PS Advisor: 01/15/05
I was surprised in your review of the Telatemp and Raytek Infrared Thermometers [see "Infrared Thermometers," PS Oct. 15, '04] that you didn't test these instruments by pointing them at the surface of the sailing waters in your area. I'm curious to know how they respond for that purpose since the water surface seems to be shiny, and thus hard to measure as you stated in your report.
If it's possible to use these devices this way, they would be very valuable in determining the varying temperatures in the vicinity of the Gulf Stream or a cold/warm zone for finding fish.
San Diego, CA
That's a good question, and the answer is a qualified yes: The infrared sensors do measure the temperature of water, but only at its surface. The sensor won't penetrate beyond that, because it's only surfaces that these devices work with. Even then, shiny surfaces are more challenging. In some instances it's best to put a piece of tape on the object being measured, wait a moment, and then shoot the tape.
We tried a simple experiment to see how our Raytek infrared thermometer works with water. First we went to a local tidal river and measured the temperature at the surface, and then three feet down, using a Radio Shack digital thermometer fitted with an outdoor probe. (We duct-taped the probe to a rock to sink it down three feet.) The thermometer measured the temperature both at the surface and at three feet as 54.9° F. We then shot the water with the Raytek sensor. It registered 55.0°—virtually identical to the thermometer. But we were interested to see if that reading was from right on the surface, or somewhere deeper.
We pocketed the rock, took it back to our office, and soaked it in very hot water for 10 minutes. Meanwhile we filled a bucket with cold water and took its temperature with the thermometer. It was 61.9° at 3 inches deep, and 63.9° right at the surface. Then we put the hot rock on the bottom and shot the water with the Raytek. It measured 64.0 all around the surface, and when we aimed it right at the hot rock, 8 inches down through the clear water, we still got 64.0°. That matched the digital thermometer's reading, so there was no apparent penetration.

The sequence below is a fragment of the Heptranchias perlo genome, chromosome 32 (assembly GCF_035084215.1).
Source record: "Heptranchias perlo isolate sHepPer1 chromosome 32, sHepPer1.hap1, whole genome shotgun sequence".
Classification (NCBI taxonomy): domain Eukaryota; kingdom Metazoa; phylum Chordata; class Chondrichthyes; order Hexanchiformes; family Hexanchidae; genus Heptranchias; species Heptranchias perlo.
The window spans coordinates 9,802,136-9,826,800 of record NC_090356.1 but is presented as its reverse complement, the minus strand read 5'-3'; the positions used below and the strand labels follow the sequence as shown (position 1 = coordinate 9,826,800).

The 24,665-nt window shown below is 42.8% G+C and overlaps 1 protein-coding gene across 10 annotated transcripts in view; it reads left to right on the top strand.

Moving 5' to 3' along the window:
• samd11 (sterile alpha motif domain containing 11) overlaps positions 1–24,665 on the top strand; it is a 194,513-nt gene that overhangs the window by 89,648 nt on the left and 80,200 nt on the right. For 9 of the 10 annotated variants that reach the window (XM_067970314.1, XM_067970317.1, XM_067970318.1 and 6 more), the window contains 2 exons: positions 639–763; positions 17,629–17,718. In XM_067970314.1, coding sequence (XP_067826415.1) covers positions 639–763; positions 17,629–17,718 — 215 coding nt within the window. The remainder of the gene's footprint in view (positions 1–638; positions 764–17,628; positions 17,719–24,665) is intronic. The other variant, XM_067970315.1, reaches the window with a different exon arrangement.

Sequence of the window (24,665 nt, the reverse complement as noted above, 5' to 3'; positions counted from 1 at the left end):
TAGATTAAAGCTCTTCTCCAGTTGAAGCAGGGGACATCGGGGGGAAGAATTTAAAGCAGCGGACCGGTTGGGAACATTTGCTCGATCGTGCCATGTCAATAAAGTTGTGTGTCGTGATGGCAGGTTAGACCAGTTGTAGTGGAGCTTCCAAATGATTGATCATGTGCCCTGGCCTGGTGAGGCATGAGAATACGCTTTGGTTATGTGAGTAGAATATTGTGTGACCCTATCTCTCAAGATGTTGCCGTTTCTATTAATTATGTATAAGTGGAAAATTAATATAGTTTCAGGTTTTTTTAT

Later, we reheated the rock and gauged its temperature—98°—as we lowered it into the cold water. The second it went below the surface, the Raytek display changed to show the water surface temperature, 68°.
Just for kicks, we reversed the experiment. We froze the rock, and meanwhile used the Raytek to measure the water with a floating ice cube in it. The Raytek registered 37° for the ice, and 64.5° for the water surrounding it. When the rock was cold through-and-through, we put it in the bucket and quickly shot it through the water. Again, there was no difference.
So it appears to us that the infrared sensor is quite accurate at measuring water temperature right at the surface, shiny though it may be. In the real world, of course, the temperature of water right at its interface with the air above it is often quite different from its temperature even a few inches down. So using this device to determine where the Gulf Stream is—or where the most advantageous fishing grounds are—won't work as well as we would all like.
Seeing in the Rain
Do you have suggestions for those of us who wear glasses while sailing in the rain? I need my glasses for both distance and reading; so I wear them all the time. When it rains, I'm pretty useless at the helm since my vision is clouded with drops on the lenses.
We wear eyeglasses on the water as well, and the the worst possible scenario is driving rain. Not only do your lenses get spotted with drops, making them almost useless, but depending upon the temperature, they can also fog up. Because there doesn't appear to be a ready-made product solution to this dilemma, we wear contact lenses at those times. That may not be possible for you. If not, try wearing a hat with a bill when it's raining. If you can shield your face (and thus your eyeglasses) from the rain, you can prolong your uninhibited vision.
Another thing you can try, if you haven't already is RainX; it's a product sold for use on windshields to help raindrops bead up and fall off more quickly. We've had marginal success in the past with this on glasses.